Thomas & Naaz Appeal Decision

There has recently been an update on the NSW payroll tax case which has seen a GP practice lose its legal battle over a large payroll tax bill. The case in question is Thomas and Naaz Pty Ltd v Chief Commissioner of State Revenue [2021] NSWCATAP 220. The original decision found that Dr. Thomas (who runs three practices in Sydney) owed the The state almost $800,000 in the retrospective payroll tax. This was due to payments to doctors being deemed by the Tribunal as assessable for Payroll Tax as payments under a "Relevant Contract." Dr. Thomas appealed this decision to the Civil and Administrative Tribunal. The appeal panel has recently released its decision.


Dr. Thomas appealed the original decision on 7 grounds including;

  • it should not have found the doctors' payments to be waged;
  • it should not have found doctors provided services to the practice, but only to patients; and
  • its contracts were not "relevant" under payroll tax law.

Ultimately the Tribunal rejected the appeal on all grounds.

There are a few important points that this case raised initially, and this appeal now reiterates. The flow of money was one of the most important practical aspects that caused section 32 of the Payroll Tax Act to be triggered. This section deals with 'relevant contracts'.

The next most important step is looking at reviewing your contracts, Do they have provisions such as a restraint of trade, complying with rosters, and giving notice of holidays? Is the doctor actually a supplier to the practice, not a supplier to the patient only?


  • Owners of medical practices are now aware they are at more high risk of receiving a large retrospective payroll tax bill;
  • Agreements should accurately reflect an arrangement whereby the practice is providing a service to enable doctors to practice from their premises;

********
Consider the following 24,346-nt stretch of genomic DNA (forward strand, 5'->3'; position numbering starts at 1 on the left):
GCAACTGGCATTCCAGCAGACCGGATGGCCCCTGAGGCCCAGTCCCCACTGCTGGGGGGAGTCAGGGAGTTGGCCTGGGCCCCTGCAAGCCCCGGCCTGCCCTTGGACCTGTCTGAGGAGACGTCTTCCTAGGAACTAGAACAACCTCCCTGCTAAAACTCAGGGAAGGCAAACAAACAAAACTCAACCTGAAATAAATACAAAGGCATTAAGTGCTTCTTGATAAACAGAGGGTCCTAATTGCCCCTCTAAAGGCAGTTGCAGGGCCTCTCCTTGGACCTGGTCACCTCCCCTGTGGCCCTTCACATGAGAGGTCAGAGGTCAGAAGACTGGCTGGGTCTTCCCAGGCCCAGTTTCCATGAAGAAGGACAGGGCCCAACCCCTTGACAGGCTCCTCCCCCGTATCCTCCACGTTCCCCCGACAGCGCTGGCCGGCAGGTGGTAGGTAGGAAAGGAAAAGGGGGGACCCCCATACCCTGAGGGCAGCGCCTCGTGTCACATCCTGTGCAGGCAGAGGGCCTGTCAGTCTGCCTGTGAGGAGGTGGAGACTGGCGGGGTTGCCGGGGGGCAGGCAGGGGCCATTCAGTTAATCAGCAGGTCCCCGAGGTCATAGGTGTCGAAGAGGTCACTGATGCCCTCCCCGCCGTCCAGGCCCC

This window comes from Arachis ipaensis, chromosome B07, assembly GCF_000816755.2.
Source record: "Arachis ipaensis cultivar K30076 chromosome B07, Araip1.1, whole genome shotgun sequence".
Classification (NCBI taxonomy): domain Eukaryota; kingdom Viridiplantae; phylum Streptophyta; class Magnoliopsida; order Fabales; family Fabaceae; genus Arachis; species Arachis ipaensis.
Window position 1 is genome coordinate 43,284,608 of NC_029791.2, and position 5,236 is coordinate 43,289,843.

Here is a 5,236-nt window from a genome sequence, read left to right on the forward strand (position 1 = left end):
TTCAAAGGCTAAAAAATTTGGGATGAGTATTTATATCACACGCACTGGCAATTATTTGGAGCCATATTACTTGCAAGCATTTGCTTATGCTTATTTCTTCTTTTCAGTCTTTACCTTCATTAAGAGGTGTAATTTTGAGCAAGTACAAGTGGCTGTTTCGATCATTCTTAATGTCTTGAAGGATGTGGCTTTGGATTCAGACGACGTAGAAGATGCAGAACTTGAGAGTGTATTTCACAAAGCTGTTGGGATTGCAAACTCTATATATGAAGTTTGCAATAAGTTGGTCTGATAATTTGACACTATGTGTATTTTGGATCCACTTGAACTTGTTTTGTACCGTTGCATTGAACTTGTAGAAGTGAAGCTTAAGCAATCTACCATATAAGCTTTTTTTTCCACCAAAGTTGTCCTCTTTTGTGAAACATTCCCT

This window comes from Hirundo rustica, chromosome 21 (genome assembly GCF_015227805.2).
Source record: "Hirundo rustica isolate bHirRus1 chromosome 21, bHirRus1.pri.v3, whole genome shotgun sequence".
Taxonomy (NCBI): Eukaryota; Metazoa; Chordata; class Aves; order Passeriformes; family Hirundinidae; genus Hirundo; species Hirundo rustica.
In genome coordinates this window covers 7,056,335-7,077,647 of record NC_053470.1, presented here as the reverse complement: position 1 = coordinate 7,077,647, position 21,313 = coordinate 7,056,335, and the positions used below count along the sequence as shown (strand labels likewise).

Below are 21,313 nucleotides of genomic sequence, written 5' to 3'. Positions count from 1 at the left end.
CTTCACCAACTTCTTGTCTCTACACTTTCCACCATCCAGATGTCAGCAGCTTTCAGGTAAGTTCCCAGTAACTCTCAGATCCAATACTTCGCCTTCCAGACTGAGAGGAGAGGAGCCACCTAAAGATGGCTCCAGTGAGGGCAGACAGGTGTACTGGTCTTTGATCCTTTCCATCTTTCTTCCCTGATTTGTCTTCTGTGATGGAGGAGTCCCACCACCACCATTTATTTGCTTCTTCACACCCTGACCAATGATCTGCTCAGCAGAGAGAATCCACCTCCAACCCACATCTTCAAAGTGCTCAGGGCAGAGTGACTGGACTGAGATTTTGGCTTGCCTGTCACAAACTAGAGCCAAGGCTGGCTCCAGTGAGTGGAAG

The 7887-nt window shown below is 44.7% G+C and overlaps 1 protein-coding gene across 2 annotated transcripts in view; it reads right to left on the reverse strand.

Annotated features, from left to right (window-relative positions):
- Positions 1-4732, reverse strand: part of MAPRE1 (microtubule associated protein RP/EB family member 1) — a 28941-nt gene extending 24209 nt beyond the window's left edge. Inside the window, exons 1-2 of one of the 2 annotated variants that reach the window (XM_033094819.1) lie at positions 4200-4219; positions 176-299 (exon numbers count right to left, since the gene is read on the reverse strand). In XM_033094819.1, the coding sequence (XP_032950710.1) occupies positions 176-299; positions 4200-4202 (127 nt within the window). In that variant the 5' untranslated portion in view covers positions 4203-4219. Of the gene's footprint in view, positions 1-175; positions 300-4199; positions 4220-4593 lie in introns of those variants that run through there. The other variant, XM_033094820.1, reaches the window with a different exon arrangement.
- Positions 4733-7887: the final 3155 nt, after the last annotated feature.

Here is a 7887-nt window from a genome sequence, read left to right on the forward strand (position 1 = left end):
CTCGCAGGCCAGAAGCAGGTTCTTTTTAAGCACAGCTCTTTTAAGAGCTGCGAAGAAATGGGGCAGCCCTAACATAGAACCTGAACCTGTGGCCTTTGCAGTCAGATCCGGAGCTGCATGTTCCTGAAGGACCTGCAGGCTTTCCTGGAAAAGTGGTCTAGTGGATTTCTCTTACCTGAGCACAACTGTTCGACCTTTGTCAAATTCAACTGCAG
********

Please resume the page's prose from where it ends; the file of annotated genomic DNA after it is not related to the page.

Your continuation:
• Accounting for receipt of funds and payments to practitioners needs to be consistent with the agreement;
  • Payroll tax laws are different in each State;
  • It is important to bear in mind that this is not a Court decision it is a less authoritative tribunal decision; and
  • It is also important to remember that this case has highlighted some practical issues in the manner in which this practice's business was conducted.

A key takeaway from this case is to remove obligations on the doctor which may be deemed a "relevant contract", and to ensure the distinction between the "first supply" being the the doctor providing clinical services to individual patients, and the "second supply", i.e., the transaction between the practice and the doctor.


Undertake a thorough review of any independent contractor arrangements to reduce the risk of an adverse Payroll Tax finding.

A review should cover the following areas:

  1. Practitioner Service Agreements
  2. Banking and Practitioner Payment processes
  3. Accounting Treatment of practitioner payments
  4. Any tax audit insurance cover

Importantly, ensure any tax audit insurance provides cover for state taxes such as Payroll Tax. Some tax audit insurance policies provide cover for federal taxes only, in which case they would not cover a payroll tax audit.

We encourage owners of medical practices to contact their accountant and legal advisor if Do you have any concerns about the contractual arrangement that you have in place for the engagement of medical practitioners.

Advice to Our Medical Practice Clients

Our advice to our medical practice clients is to keep treading carefully as this is an area of the law that is constantly evolving. However, this updated decision on the Thomas and Naaz's case continues to emphasize the need to review your current contracts.

Essentially, does what you have in your contract reflect the terms that what you want in your contract and does it reflect the totality of the arrangement with the doctor? You should ensure that your contracts are well-drafted – meaning that they are up-to-date and comprehensive, constituting the full agreement with each party.